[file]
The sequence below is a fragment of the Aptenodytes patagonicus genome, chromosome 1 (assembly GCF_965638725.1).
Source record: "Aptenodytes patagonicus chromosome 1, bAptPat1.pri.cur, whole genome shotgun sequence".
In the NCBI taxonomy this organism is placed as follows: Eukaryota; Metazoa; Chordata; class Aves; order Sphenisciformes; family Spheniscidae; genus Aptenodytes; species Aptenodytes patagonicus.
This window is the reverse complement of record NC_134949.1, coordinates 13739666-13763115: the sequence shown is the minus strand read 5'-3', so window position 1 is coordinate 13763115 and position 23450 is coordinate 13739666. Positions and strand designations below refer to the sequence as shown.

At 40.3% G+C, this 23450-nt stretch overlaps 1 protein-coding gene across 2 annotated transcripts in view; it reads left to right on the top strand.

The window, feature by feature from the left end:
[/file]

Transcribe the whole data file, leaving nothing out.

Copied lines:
The sequence below is a fragment of the Aptenodytes patagonicus genome, chromosome 1 (assembly GCF_965638725.1).
Source record: "Aptenodytes patagonicus chromosome 1, bAptPat1.pri.cur, whole genome shotgun sequence".
In the NCBI taxonomy this organism is placed as follows: Eukaryota; Metazoa; Chordata; class Aves; order Sphenisciformes; family Spheniscidae; genus Aptenodytes; species Aptenodytes patagonicus.
This window is the reverse complement of record NC_134949.1, coordinates 13739666-13763115: the sequence shown is the minus strand read 5'-3', so window position 1 is coordinate 13763115 and position 23450 is coordinate 13739666. Positions and strand designations below refer to the sequence as shown.

At 40.3% G+C, this 23450-nt stretch overlaps 1 protein-coding gene across 2 annotated transcripts in view; it reads left to right on the top strand.

The window, feature by feature from the left end: